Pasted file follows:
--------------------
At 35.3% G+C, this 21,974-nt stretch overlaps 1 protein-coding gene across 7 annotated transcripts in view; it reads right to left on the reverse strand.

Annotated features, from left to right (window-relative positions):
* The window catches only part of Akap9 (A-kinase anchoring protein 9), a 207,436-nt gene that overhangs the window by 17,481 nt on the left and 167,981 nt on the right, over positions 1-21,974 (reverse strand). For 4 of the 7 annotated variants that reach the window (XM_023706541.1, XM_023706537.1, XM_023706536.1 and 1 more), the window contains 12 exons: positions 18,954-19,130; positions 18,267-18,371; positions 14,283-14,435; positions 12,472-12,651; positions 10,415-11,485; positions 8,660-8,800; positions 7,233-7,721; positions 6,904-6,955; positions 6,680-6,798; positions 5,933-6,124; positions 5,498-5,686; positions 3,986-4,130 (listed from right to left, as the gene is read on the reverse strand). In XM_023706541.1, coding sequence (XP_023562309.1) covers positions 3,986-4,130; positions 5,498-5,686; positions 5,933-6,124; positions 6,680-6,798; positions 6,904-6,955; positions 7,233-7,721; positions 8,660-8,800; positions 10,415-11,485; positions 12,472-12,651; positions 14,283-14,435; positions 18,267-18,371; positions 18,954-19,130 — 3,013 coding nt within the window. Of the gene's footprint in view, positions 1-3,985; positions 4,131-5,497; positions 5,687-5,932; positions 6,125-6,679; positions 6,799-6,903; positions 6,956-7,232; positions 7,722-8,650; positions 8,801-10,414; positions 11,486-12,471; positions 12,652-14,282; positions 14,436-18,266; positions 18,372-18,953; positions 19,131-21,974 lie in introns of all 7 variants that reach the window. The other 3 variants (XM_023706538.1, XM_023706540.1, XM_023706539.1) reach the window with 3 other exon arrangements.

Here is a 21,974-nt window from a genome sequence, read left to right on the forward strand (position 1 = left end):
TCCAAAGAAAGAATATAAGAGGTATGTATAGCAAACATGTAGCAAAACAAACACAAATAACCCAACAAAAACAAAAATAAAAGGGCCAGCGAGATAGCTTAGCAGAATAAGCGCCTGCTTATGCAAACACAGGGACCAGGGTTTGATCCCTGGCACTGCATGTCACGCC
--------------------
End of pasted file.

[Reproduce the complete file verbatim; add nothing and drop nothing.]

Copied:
At 35.3% G+C, this 21,974-nt stretch overlaps 1 protein-coding gene across 7 annotated transcripts in view; it reads right to left on the reverse strand.

Annotated features, from left to right (window-relative positions):
* The window catches only part of Akap9 (A-kinase anchoring protein 9), a 207,436-nt gene that overhangs the window by 17,481 nt on the left and 167,981 nt on the right, over positions 1-21,974 (reverse strand). For 4 of the 7 annotated variants that reach the window (XM_023706541.1, XM_023706537.1, XM_023706536.1 and 1 more), the window contains 12 exons: positions 18,954-19,130; positions 18,267-18,371; positions 14,283-14,435; positions 12,472-12,651; positions 10,415-11,485; positions 8,660-8,800; positions 7,233-7,721; positions 6,904-6,955; positions 6,680-6,798; positions 5,933-6,124; positions 5,498-5,686; positions 3,986-4,130 (listed from right to left, as the gene is read on the reverse strand). In XM_023706541.1, coding sequence (XP_023562309.1) covers positions 3,986-4,130; positions 5,498-5,686; positions 5,933-6,124; positions 6,680-6,798; positions 6,904-6,955; positions 7,233-7,721; positions 8,660-8,800; positions 10,415-11,485; positions 12,472-12,651; positions 14,283-14,435; positions 18,267-18,371; positions 18,954-19,130 — 3,013 coding nt within the window. Of the gene's footprint in view, positions 1-3,985; positions 4,131-5,497; positions 5,687-5,932; positions 6,125-6,679; positions 6,799-6,903; positions 6,956-7,232; positions 7,722-8,650; positions 8,801-10,414; positions 11,486-12,471; positions 12,652-14,282; positions 14,436-18,266; positions 18,372-18,953; positions 19,131-21,974 lie in introns of all 7 variants that reach the window. The other 3 variants (XM_023706538.1, XM_023706540.1, XM_023706539.1) reach the window with 3 other exon arrangements.

Here is a 21,974-nt window from a genome sequence, read left to right on the forward strand (position 1 = left end):
TCCAAAGAAAGAATATAAGAGGTATGTATAGCAAACATGTAGCAAAACAAACACAAATAACCCAACAAAAACAAAAATAAAAGGGCCAGCGAGATAGCTTAGCAGAATAAGCGCCTGCTTATGCAAACACAGGGACCAGGGTTTGATCCCTGGCACTGCATGTCACGCC